Its not a two year old vehicle, its up to a certain age. I lived in NS and I know how the game is played, its a money grab when people with a license are willing to give anyone an inspection that should not. Its their neck on the line, cause its their license. I know what criteria for a pass and fail are. I used to do it.
It seems alot of people are ok with sharing the road with vehicles that should not be on the road. If a person cannot afford a 30 dollar inspection every two years than, I dunno what to say.


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lilduke

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You know where to go if you don't like it....

Probably is no big deal if you sit on ei for 10 months a year and have all kinds of spare time for total BS. Lmao
 
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rsmorin1

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Its not a two year old vehicle, its up to a certain age. I lived in NS and I know how the game is played, its a money grab when people with a license are willing to give anyone an inspection that should not. Its their neck on the line, cause its their license. I know what criteria for a pass and fail are. I used to do it.
It seems alot of people are ok with sharing the road with vehicles that should not be on the road. If a person cannot afford a 30 dollar inspection every two years than, I dunno what to say.


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They have updated the time between inspections in NB to 2 years. It was yearly back when i lived there but you still need an inspection on a brand new vehicle but it is good for 3 years. It's not the $35 fee that bugged me - its the shady crap like reefing on the brake hoses to make them crack so they don't pass inspection.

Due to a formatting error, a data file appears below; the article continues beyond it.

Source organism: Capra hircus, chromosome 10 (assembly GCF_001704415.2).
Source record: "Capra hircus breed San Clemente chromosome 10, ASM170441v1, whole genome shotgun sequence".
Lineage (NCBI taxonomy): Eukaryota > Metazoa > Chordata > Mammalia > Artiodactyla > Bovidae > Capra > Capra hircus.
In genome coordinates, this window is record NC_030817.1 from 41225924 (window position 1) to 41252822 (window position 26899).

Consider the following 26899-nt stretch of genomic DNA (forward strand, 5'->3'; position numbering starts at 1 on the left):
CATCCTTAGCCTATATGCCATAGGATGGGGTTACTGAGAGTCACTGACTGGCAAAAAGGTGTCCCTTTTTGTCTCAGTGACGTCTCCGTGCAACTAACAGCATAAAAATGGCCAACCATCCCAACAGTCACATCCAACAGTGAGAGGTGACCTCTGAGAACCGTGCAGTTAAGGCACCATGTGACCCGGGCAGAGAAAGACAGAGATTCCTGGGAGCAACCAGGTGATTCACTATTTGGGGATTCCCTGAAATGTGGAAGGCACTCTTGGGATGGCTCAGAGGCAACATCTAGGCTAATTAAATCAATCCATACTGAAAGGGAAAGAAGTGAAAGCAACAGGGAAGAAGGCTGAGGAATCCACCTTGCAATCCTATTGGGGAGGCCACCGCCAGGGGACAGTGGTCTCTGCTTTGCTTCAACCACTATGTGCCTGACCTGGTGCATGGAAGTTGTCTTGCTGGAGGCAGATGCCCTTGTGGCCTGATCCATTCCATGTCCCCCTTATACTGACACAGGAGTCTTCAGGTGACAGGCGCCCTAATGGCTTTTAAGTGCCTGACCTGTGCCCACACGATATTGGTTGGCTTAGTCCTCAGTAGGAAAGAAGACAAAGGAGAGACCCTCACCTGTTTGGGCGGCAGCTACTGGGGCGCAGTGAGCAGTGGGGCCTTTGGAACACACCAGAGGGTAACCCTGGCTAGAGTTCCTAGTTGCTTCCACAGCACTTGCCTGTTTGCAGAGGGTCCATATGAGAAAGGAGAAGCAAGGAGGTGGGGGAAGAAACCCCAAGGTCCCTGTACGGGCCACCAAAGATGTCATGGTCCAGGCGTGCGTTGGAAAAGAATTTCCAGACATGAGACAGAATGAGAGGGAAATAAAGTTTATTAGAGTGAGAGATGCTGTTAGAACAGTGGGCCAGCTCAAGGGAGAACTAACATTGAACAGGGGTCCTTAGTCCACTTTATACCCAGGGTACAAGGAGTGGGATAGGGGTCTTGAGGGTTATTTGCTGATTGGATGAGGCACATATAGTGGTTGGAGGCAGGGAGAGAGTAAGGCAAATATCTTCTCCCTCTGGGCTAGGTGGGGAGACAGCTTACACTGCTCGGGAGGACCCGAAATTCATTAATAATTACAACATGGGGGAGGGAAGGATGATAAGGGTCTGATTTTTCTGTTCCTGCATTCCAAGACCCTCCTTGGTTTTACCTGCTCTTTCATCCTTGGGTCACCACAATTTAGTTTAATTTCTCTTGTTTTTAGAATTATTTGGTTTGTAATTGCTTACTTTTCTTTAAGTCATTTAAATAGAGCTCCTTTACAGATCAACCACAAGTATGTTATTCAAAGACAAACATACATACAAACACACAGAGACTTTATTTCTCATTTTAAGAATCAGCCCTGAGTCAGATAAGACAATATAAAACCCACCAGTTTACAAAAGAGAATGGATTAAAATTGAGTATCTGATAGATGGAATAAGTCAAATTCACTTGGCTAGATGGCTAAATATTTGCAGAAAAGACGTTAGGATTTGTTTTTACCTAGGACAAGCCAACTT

Fee DescriptionRate in $Effective Date
YYYY-MM-DD
Inspection of passenger vehicle, station wagon, family motor coach and antique vehicle
New vehicle - first inspection valid three years
Used vehicle - every two years
 

Caper11

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You know where to go if you don't like it....

Probably is no big deal if you sit on ei for 10 months a year and have all kinds of spare time for total BS. Lmao

I have to get my service truck inspected every year in Alberta and its a 550, loss of the vehicle for a day, and costs big money, to make sure it will pass.


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lilduke

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That article must be referring to the western provinces. Some of the vehicles I see on the road here in Alberta should not be.
The Atlantic provinces require a yearly inspection every 1 or two years depending on the province.


Sent from my

Keep that chit out in commie land where it belongs. 😊